What would a group of women from a village called Bhimanakone in Shimoga district of Karnataka do for a living? Probably help their husbands with farming, look after children and curse their poverty. It would have been so but for Kavi Kavya trust.
They had set up a weaving center on an experimental basis, in order to prove that handloom weaving can be viable and profitable on the Western Ghats region. Traditionally cotton cloth and woolen blankets were brought from the plains and sold here and there was no weaver community in the region. In september 1996, Kavi-Kavya Trust handed over the entire infrastructure thus developed, to the women workers (30 at that time) and the Charaka Society was registered.
The society is currently growing at a phenomenal rate of 25 per cent per year. Their workers, who are their own paymasters, draw a decent wage. They give themselves a small bonus every year, eat subsidised food, have health insurance and take home loans. They have a library and a cultural troupe.
For all this, Charaka is not using any kind of donations, either foreign or Indian. Even the occasional government grant that Charaka gets – as part of the rural development initiative – is less than 5 per cent of its turnover. Charaka is sustained through its own profits. Given the bleak scenario that exists in rural India, especially amongst handloom workers this is no mean achievement.
In an effort to provide job opportunities to more people, Charaka has de-centralised its processes. People get trained in Charaka on various processes and then they set up their own units in the comfort of their homes.
Besides this, Charaka operates 4 tailoring units, 1 Khowdi (quilt) unit, 1 kids wear unit and 5 weaving units in different nearby villages. An exclusive natural dye unit that specialises in Kasimkari (black) is at Atwadi. Charaka also outsources weaving to different self help groups, organisations and individual weavers outside the district.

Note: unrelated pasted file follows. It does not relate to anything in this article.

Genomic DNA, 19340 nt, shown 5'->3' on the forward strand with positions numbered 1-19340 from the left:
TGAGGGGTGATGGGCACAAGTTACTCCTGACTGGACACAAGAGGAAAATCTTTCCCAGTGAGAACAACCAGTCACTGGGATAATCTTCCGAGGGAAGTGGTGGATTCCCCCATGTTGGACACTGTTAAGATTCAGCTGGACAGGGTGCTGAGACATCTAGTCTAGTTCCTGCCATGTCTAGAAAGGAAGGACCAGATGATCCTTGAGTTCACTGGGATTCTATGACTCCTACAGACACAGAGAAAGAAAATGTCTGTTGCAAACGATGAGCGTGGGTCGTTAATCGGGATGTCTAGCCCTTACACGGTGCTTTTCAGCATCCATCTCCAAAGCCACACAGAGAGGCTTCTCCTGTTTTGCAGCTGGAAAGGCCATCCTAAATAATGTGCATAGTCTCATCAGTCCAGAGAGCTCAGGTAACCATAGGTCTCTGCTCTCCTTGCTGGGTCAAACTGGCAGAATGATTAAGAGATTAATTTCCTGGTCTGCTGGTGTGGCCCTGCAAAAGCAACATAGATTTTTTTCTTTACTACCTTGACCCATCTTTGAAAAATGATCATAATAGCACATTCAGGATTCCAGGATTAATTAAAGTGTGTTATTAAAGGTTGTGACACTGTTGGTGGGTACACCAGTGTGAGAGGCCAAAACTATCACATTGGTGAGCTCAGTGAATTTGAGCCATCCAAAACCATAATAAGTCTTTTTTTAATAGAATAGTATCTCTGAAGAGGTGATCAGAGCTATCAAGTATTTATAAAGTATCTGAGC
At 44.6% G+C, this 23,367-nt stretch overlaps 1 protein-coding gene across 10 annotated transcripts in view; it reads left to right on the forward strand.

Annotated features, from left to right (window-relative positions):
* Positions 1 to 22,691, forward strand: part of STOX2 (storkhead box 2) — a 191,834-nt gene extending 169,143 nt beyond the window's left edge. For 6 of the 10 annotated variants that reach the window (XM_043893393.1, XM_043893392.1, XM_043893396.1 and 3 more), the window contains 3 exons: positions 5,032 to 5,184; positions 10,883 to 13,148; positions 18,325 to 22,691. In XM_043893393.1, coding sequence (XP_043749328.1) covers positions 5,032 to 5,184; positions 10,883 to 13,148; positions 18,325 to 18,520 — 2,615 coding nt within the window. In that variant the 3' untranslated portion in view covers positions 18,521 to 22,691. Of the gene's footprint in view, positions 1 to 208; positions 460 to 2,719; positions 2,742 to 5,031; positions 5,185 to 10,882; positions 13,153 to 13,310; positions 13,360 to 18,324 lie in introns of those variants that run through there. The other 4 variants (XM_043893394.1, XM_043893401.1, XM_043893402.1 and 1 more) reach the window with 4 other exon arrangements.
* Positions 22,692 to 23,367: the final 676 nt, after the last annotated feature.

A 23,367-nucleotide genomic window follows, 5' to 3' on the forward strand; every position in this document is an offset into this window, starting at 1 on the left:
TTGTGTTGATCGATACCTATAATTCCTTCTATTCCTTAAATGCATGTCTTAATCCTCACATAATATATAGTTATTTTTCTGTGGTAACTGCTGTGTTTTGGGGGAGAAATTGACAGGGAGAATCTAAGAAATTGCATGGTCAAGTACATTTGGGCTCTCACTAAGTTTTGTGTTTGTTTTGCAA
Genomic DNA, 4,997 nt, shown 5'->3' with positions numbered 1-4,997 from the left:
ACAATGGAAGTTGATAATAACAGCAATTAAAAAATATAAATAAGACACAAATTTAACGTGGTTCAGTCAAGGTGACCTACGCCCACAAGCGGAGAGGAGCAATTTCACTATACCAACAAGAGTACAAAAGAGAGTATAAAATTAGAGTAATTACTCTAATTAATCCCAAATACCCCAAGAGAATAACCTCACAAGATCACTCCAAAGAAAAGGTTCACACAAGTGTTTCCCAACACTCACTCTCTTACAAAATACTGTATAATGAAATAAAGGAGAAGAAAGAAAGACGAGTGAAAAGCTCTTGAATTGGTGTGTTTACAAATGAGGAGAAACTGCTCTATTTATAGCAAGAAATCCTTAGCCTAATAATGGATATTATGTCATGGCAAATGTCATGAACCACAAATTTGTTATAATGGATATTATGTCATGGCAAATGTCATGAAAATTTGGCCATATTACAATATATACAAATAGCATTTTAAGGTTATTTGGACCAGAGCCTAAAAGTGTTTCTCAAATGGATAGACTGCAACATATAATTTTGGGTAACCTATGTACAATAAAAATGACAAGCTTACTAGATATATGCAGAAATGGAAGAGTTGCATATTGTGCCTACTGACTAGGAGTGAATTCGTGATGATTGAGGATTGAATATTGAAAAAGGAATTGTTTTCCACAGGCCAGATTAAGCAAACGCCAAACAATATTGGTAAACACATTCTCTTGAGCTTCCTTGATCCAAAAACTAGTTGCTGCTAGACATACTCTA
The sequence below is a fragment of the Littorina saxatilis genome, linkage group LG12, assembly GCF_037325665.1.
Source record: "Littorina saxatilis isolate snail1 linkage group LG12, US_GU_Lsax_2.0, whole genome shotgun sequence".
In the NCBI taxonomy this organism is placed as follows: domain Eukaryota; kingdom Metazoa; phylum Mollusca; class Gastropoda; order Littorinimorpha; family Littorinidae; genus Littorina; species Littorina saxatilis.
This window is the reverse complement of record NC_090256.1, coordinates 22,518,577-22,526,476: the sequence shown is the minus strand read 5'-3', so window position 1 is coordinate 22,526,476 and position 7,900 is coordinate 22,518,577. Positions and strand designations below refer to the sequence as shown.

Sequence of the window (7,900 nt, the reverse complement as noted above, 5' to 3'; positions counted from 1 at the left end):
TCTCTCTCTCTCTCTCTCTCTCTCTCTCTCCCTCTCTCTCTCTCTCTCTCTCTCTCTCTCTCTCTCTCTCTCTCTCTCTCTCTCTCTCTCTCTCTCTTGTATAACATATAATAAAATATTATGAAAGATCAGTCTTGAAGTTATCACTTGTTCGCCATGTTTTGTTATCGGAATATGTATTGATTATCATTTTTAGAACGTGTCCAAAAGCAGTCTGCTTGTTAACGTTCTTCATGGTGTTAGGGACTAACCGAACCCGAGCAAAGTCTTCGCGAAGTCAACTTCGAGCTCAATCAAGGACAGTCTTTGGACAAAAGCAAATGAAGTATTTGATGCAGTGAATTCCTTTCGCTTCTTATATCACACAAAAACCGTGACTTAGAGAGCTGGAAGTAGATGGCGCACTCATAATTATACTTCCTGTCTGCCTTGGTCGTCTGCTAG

Charaka enjoys a big advantage by owning a chain of retail stores in various cities in Karnataka. These stores are run by a Bangalore based trust called DESI in which Charaka has a controlling hold. Because of these retail stores, Charaka is able to sell its products to a foreign clientele as well. DESI has been a successful model in connecting the rural with the urban. Popular now as a brand, it has also become a lifestyle statement. There are three stores in Bangalore and some more are in the pipeline. Other cities like Dharwad, Mysore and, Shimoga also have a DESI store.
The success story of Charaka is really an inspiration for all women who want to be independent. This model also reflects that the rural parts in India can become self-sustainable by benefitting from the opportunities that exist in their nearby cities.